In the churchyard stands an enormous yew tree. According to a nearby plaque, when in 1152 the Abbot and Monks of St. Werburgh received the Manor of Eastham, the villagers entreated the new owners 'to have a care of ye olde yew'. In 1808, members of the Royal Archaeological Society expressed the opinion that the yew may have been planted against the east end of the original chapel. They said that the tree's exact age was not known but was possibly 1500 years. In 1988, David Bellamy and other experts certified that the tree was about 1600 years old.
The yew tree
St. Bridget's Church, West Kirby
Although much altered over the centuries, the oldest identifiable parts of St. Bridget's are parts of the chancel, vestry east bay and north aisle, dating from the early 14th century. The tower is mainly early 16th century, built around an older core. Presumably there had been a much earlier church on the site as attested by the Viking name 'Kirkby'.
The Church of St. Mary and St. Helen, Neston
Although there has been a church on the site of St. Mary and St. Helen's (left) since at least 1170, the oldest surviving part is the 14th century tower. Lower parts of this were constructed of Norman masonry from the earlier church. The body of the church was rebuilt in 1874-5, when the last of the 12th century structure was replaced and the top storey of the tower was also added. Viking artefacts were found under the floor at this time, indicating an even earlier church. Some of the stained glass windows were designed by Edward Burne-Jones and made by William Morris. Four of the church bells are dated 1731.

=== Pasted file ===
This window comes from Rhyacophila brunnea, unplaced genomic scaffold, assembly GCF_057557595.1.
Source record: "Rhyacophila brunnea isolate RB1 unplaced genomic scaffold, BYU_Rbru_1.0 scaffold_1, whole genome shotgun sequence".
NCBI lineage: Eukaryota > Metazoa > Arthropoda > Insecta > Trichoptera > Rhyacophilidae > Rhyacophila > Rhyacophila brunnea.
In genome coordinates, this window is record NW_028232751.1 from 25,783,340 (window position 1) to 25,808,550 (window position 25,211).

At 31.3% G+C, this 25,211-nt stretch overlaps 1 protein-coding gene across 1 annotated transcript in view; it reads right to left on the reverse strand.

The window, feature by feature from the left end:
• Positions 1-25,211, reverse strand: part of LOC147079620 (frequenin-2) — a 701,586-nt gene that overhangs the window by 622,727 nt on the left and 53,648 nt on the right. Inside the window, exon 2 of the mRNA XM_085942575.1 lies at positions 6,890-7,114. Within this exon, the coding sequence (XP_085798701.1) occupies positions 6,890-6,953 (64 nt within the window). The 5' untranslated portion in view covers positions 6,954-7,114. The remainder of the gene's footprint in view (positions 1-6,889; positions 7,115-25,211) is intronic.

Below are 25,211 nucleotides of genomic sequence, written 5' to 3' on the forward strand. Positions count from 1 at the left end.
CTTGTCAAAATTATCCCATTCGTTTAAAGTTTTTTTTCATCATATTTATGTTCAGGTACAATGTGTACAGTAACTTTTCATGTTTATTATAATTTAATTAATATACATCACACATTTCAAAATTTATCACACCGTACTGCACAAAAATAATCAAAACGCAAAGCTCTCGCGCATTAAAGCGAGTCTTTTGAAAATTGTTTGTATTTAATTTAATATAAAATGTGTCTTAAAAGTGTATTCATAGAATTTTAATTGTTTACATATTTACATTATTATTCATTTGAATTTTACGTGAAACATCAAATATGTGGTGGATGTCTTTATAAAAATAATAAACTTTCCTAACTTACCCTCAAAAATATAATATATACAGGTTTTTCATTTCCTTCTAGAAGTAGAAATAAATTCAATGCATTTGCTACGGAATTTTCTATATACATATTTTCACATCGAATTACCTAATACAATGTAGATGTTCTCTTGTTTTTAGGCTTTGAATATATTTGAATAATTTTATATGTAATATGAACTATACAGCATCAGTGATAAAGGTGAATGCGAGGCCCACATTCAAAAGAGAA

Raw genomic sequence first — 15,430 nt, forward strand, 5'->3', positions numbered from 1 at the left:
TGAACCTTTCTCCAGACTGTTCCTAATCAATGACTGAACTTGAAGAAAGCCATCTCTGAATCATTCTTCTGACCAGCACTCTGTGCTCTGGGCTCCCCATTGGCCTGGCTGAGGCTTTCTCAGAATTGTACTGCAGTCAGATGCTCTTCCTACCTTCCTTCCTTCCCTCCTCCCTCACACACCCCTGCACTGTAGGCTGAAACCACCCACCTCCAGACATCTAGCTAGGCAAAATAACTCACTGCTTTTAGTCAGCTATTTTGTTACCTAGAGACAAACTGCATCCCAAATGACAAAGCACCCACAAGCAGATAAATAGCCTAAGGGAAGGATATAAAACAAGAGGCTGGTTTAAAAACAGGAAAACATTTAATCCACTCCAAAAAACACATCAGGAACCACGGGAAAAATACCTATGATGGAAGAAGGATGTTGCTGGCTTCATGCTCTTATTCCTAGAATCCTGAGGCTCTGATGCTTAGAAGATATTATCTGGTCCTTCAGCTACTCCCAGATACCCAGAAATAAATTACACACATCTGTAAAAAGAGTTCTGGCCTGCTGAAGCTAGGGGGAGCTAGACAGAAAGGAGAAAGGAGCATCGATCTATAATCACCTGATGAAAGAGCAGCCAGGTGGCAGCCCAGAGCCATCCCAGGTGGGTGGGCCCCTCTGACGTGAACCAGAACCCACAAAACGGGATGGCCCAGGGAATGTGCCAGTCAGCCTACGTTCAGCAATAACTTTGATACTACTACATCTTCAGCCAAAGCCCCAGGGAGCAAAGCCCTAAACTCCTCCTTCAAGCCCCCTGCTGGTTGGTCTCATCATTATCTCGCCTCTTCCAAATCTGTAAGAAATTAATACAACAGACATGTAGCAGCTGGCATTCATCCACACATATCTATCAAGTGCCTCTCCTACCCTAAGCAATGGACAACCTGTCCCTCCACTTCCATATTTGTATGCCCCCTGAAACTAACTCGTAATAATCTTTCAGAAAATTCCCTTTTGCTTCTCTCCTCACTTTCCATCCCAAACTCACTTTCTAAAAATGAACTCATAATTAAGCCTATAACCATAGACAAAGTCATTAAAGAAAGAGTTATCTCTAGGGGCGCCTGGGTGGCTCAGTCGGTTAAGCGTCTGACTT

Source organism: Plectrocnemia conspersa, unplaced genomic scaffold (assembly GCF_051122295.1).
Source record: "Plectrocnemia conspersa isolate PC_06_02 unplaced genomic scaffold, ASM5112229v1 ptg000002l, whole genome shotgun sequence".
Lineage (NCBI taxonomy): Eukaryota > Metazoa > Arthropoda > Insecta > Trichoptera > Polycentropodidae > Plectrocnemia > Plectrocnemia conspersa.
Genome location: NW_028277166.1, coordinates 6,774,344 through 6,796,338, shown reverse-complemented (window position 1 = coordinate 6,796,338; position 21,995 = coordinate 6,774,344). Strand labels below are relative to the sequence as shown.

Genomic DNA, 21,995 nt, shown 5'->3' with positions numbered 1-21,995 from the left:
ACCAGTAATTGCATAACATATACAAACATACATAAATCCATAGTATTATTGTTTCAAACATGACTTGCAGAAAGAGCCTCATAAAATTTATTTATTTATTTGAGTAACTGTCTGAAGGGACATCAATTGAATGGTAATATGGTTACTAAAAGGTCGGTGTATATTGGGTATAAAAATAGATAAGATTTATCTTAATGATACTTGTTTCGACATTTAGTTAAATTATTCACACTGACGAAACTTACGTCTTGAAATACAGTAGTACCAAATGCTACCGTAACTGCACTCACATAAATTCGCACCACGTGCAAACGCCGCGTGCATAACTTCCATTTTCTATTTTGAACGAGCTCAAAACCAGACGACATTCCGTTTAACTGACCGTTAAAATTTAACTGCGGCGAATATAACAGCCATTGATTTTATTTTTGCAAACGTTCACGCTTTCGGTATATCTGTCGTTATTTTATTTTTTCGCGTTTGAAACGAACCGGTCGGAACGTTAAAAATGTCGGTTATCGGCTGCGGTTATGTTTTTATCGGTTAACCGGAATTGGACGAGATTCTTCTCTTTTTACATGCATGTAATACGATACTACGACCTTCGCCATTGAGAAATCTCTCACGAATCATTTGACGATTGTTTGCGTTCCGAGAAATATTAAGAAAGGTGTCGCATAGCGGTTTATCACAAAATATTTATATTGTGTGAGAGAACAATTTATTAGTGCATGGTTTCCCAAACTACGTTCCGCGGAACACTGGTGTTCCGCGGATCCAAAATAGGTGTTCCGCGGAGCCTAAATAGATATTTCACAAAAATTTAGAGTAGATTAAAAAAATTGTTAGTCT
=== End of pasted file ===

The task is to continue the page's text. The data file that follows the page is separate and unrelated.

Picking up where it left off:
St. Nicholas's Church, Burton
There was a Norman church on the site of St. Nicholas's (right) dating from the 12th century, stones from which have been dug up in the churchyard and are preserved in the porch and beneath the tower. Built into one of the walls of the tower is a coffin lid dating from the 13th century, which is decorated with a foliated cross. The Massey Chapel (named after the local Puddington family) with its surviving east window was erected in 1380 and the remainder of the present church was built in 1721 (the chancel was rebuilt in 1870). It is constructed of red sandstone and stands in a prominent position on the hillside above the beautiful village of Burton.
St. Michael's Church, Shotwick
It is likely that there was a Saxon church, of which nothing remains, in Shotwick. A Norman church was in existence at the time of the Domesday Book and the oldest parts of the present church of St. Michael (the arch of the south doorway and the wall up to the first buttress) date from around this time. Rebuilding took place in the 14th and 15th centuries and the present tower dates from c.1500.
The porch bears deep grooves used in olden days for sharpening arrows for archery practice following Sunday mass. The beautiful interior of St. Michael's (the church is normally left open) boasts a number of antiques including a curious three-decker pulpit, the churchwardens' pew of 1673 (they were the only ones provided with seating at that time!), the mid-17th century altar rails and the box pews of 1710.
Acknowledgements and Further Reading
As ever, indispensible further reading is provided by the Pevsner Architectural Guide: Cheshire by Clare Hartwell, Matthew Hyde and Nikolaus Pevsner, Yale University Press, 2011.
The colour photo of St. Mary and St. Helen's Church is copyright Sue Adair and is licensed for reuse under this Creative Commons License.
This is a non-commercial website that is intended entirely for research and educational purposes. If I have unintentionally breached copyright with any images, I hope that the copyright owner will tolerate my usage in the present context, otherwise I will remove the material. Modern colour photographs are by the author unless otherwise indicated.